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Calling New Bloggers!

by Mike Licht. Used under CC BY 2.0 license.

by Mike Licht. Used under CC BY 2.0 license.

Calling all those interested in blogging!  The RIPS Law Librarian Blog is searching for next year’s cast of contributors (beginning August 2015). The current blogging year has been very successful with many posts and great coverage, but a few of our current bloggers are ready to move on to other projects. We would love to have a mix of new and experienced librarians to contribute thoughts, advice, and ideas on the RIPS Law Librarian Blog. The world needs to hear your voice!

If you would like to be a regular contributor to the RIPS Law Librarian Blog, please send a brief bio, statement of interest, and a 300-500 word writing sample to Susan deMaine at sdemaine@iupui.edu. Applications will be reviewed by the current blog editor, the in-coming editor, and the RIPS-SIS Executive Board. Please submit materials by May 15.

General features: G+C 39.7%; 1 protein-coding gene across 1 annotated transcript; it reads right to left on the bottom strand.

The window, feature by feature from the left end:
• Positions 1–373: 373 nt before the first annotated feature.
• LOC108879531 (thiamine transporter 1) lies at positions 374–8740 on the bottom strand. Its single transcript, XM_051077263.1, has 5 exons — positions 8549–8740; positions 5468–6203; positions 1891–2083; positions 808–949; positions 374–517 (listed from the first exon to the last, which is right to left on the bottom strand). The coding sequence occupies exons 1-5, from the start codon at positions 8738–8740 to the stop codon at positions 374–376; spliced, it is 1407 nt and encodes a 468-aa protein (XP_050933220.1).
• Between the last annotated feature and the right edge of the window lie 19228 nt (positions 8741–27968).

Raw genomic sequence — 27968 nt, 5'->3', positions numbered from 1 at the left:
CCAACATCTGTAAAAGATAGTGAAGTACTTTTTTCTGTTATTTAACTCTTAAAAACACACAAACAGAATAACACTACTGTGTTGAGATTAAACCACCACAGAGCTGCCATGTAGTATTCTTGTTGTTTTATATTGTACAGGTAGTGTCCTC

If you have any questions about the blogging or submitting materials to be considered as a contributor, contact Susan deMaine at sdemaine@iupui.edu.

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Hot Off the Presses: The 23rd Annual RIPS Teach-In Kit

As National Library Week draws to a close, it’s time to announce the release of the 23rd Annual RIPS Teach-In Kit!

We have a diverse selection this year:

  • Our fifteen submissions this year come from librarians all across the country.